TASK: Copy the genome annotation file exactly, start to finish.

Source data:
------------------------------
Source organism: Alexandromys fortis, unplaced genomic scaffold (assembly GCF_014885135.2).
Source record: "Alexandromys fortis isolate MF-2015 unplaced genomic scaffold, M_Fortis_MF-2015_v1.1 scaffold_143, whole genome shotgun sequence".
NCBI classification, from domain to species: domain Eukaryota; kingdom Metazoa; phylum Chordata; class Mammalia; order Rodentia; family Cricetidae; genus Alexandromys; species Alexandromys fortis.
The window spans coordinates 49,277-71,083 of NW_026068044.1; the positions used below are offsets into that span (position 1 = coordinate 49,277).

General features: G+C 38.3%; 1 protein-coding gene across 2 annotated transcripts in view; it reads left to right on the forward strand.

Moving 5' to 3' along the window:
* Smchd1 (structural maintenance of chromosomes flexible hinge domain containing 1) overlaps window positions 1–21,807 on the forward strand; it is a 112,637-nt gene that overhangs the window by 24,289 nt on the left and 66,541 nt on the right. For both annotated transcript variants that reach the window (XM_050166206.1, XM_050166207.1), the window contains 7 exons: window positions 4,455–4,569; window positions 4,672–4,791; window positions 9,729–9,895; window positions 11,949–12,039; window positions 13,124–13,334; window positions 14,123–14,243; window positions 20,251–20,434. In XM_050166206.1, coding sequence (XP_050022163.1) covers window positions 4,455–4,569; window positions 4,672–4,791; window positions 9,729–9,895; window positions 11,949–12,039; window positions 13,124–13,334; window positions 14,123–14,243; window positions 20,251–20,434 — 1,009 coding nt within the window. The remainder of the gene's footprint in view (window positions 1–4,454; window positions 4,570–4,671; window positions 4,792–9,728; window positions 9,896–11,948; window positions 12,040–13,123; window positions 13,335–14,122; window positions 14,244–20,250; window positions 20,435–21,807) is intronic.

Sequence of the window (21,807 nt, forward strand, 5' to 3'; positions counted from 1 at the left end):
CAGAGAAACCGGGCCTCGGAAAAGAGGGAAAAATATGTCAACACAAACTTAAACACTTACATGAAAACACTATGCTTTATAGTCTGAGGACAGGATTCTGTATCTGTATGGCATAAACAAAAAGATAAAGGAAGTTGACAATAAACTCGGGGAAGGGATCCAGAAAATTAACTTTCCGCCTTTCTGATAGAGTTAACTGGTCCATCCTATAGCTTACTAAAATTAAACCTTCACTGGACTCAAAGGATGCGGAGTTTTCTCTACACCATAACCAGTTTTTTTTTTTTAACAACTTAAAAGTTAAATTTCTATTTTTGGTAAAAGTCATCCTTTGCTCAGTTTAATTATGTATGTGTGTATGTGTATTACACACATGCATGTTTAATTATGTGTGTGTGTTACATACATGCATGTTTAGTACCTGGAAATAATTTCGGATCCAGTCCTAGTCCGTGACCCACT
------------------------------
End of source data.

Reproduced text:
Source organism: Alexandromys fortis, unplaced genomic scaffold (assembly GCF_014885135.2).
Source record: "Alexandromys fortis isolate MF-2015 unplaced genomic scaffold, M_Fortis_MF-2015_v1.1 scaffold_143, whole genome shotgun sequence".
NCBI classification, from domain to species: domain Eukaryota; kingdom Metazoa; phylum Chordata; class Mammalia; order Rodentia; family Cricetidae; genus Alexandromys; species Alexandromys fortis.
The window spans coordinates 49,277-71,083 of NW_026068044.1; the positions used below are offsets into that span (position 1 = coordinate 49,277).

General features: G+C 38.3%; 1 protein-coding gene across 2 annotated transcripts in view; it reads left to right on the forward strand.

Moving 5' to 3' along the window:
* Smchd1 (structural maintenance of chromosomes flexible hinge domain containing 1) overlaps window positions 1–21,807 on the forward strand; it is a 112,637-nt gene that overhangs the window by 24,289 nt on the left and 66,541 nt on the right. For both annotated transcript variants that reach the window (XM_050166206.1, XM_050166207.1), the window contains 7 exons: window positions 4,455–4,569; window positions 4,672–4,791; window positions 9,729–9,895; window positions 11,949–12,039; window positions 13,124–13,334; window positions 14,123–14,243; window positions 20,251–20,434. In XM_050166206.1, coding sequence (XP_050022163.1) covers window positions 4,455–4,569; window positions 4,672–4,791; window positions 9,729–9,895; window positions 11,949–12,039; window positions 13,124–13,334; window positions 14,123–14,243; window positions 20,251–20,434 — 1,009 coding nt within the window. The remainder of the gene's footprint in view (window positions 1–4,454; window positions 4,570–4,671; window positions 4,792–9,728; window positions 9,896–11,948; window positions 12,040–13,123; window positions 13,335–14,122; window positions 14,244–20,250; window positions 20,435–21,807) is intronic.

Sequence of the window (21,807 nt, forward strand, 5' to 3'; positions counted from 1 at the left end):
CAGAGAAACCGGGCCTCGGAAAAGAGGGAAAAATATGTCAACACAAACTTAAACACTTACATGAAAACACTATGCTTTATAGTCTGAGGACAGGATTCTGTATCTGTATGGCATAAACAAAAAGATAAAGGAAGTTGACAATAAACTCGGGGAAGGGATCCAGAAAATTAACTTTCCGCCTTTCTGATAGAGTTAACTGGTCCATCCTATAGCTTACTAAAATTAAACCTTCACTGGACTCAAAGGATGCGGAGTTTTCTCTACACCATAACCAGTTTTTTTTTTTTAACAACTTAAAAGTTAAATTTCTATTTTTGGTAAAAGTCATCCTTTGCTCAGTTTAATTATGTATGTGTGTATGTGTATTACACACATGCATGTTTAATTATGTGTGTGTGTTACATACATGCATGTTTAGTACCTGGAAATAATTTCGGATCCAGTCCTAGTCCGTGACCCACT